Between 2008 and 2016 the Learning and Leading programme provided opportunities for disadvantaged young people to take part in residential fieldwork; geographically focused gap experiences, and higher education field-research. In addition, teachers in schools facing challenges received fieldwork training.
From 2017, through support from the Alexander Awards, the Society is offering disadvantaged for A level students, first year undergraduates and also those planning undergraduate expeditions and field-research.
The programme consisted of carefully managed opportunities for learning and personal development.
Placements were available for:
A Level students: fully funded geography fieldwork summer schools
A Level geography teachers: funded weekend fieldwork masterclasses
Gap year students: bursaries and mentoring to support an overseas gap experience
Geography undergraduates: summer fieldwork apprenticeships
Participants’ learning experiences have been shared widely to encourage more young people to undertake fieldwork, get the best out of their gap year, and make the most of their studies.
Through the programme the Society has:
Used fieldwork and gap experiences to promote the learning and personal development of young people and teachers who, through challenging circumstances or lack of opportunity, had not been able to participate in such work before
Provided mentoring and training to help the individuals gain the most from their placements
Built a network of young individuals who have faced challenging circumstances or disadvantage, to support them in their future studies and careers
Supported schools to enthuse and motivate their geography pupils through enhancing the quality of their fieldwork programmes
Shared the learning, reflections and outcomes of the Learning and Leading placements so that other young people and teachers can learn from them
Developed the Society’s support for fieldwork and outdoor learning as part of our strategic plan
Feedback from the 2019 fieldwork summer school
This year, 15 students were selected to attend the RGS-IBG Alexander Award A-Level Summer School 2019, held 19-23 August 2019 at FSC Juniper Hall in Surrey. Our application process continues to include teacher nomination forms alongside pre-course questioning upon acceptance. We ask all students to outline their ambitions, motivations and hopes for the Summer School, in order to shape our course to meet their needs. This year, 15 students voiced their hopes for academic learning combined with building confidence, group work, problem-solving and gaining skills from experienced staff.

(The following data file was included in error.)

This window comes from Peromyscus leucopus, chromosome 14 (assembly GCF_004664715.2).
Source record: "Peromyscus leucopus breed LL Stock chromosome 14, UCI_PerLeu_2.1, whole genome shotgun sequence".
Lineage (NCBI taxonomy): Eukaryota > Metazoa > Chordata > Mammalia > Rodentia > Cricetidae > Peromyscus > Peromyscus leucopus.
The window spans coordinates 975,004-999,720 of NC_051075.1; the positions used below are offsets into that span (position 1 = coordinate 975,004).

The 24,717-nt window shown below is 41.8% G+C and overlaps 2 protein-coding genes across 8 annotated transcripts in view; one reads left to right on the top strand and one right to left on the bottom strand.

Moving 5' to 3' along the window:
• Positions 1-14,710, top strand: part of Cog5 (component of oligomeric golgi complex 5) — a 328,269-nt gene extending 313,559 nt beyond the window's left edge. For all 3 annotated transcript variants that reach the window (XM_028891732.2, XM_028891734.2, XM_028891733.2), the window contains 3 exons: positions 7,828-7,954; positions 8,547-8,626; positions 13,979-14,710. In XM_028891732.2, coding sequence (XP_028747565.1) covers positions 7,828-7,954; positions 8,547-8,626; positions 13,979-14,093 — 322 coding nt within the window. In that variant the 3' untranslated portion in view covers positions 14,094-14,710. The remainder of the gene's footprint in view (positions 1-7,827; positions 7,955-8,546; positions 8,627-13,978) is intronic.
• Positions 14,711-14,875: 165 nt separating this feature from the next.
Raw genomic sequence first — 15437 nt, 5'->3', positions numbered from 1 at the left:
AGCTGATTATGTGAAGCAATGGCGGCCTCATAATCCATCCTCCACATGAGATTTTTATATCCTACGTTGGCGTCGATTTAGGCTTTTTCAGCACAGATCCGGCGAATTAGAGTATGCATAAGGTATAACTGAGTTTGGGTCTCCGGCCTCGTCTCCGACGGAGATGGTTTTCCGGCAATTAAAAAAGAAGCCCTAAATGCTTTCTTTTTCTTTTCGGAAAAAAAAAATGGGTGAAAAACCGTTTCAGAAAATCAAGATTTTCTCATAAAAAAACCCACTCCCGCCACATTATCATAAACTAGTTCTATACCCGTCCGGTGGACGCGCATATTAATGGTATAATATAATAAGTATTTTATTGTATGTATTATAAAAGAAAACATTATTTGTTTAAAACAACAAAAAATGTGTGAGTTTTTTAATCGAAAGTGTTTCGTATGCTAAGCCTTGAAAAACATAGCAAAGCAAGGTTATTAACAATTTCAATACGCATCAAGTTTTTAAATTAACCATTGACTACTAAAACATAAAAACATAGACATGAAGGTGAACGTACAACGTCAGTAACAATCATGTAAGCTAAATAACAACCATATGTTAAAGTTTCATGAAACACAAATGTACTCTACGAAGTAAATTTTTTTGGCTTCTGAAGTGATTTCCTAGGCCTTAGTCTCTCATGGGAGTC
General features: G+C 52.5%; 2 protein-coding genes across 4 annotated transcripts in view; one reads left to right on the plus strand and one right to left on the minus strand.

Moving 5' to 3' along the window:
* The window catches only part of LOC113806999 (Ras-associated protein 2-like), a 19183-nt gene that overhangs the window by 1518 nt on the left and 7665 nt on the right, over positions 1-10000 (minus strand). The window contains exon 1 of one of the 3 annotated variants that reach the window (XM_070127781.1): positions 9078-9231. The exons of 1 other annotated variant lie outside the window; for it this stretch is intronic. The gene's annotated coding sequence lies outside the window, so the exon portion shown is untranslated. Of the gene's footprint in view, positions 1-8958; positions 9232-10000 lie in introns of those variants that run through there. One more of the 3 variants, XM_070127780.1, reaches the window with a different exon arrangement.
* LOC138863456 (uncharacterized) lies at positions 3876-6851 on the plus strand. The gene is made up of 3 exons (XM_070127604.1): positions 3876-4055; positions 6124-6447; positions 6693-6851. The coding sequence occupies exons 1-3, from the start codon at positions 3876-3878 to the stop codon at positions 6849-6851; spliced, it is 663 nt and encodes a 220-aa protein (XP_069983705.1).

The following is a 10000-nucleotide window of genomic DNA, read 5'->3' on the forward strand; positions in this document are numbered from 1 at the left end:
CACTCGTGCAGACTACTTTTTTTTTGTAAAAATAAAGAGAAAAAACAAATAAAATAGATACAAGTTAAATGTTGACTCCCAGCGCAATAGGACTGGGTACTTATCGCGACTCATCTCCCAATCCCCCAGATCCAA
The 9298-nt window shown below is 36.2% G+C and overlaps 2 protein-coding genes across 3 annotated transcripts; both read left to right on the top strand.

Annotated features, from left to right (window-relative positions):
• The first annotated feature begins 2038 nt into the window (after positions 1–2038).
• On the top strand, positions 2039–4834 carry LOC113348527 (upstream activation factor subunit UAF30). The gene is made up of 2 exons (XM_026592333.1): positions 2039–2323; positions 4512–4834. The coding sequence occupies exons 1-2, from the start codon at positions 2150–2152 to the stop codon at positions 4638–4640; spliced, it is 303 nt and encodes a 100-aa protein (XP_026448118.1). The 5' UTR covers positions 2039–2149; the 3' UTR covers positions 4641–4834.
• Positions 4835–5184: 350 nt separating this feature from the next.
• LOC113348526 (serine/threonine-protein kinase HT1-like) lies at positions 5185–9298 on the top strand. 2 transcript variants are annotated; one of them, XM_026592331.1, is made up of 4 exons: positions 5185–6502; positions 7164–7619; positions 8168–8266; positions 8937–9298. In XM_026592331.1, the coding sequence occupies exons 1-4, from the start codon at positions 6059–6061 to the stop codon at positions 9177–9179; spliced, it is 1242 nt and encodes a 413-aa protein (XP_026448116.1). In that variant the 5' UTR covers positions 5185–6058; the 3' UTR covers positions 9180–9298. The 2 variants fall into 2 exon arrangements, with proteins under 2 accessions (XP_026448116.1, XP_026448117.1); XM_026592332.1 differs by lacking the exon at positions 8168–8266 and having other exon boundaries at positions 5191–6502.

“Going into the summer school I'm not sure any of us thought it would have such an impact on us all as individuals and as a group”
Student Group Feedback 2019
A Level students - fieldwork summer school applications
Each year there are 16 fully funded places, including the residential course, all materials and travel to and from the venue, available for disadvantaged young geographers who are currently in Year 12. The course will include human and physical fieldwork, first hand data collection and the opportunity to explore techniques and approaches relevant to the A Level independent investigation and Advanced Higher Geography.
This fieldwork summer school is aimed at students who, through challenging circumstances or lack of opportunity, have not been able to benefit from such experiences before. This could be because their school was unable to provide fieldwork, because of family circumstances or due to other pressures they are facing.
Applications for the August 2020 summer school will be open in due course.
Aims and outcomes:
As a result of the summer school, students could expect to:
Improve their geographical skills, knowledge and understanding, see real-life case studies and try different fieldwork techniques
Prepare for and find out more about studying geography at university
Build confidence, independence, initiative, teamwork and communication skills
Make new friends from all over the UK
Video: The Learning and Leading Summer School 2016. Directed by Nicholas Jessup, Director of Photography Sam Crook, music by Rowan Bishop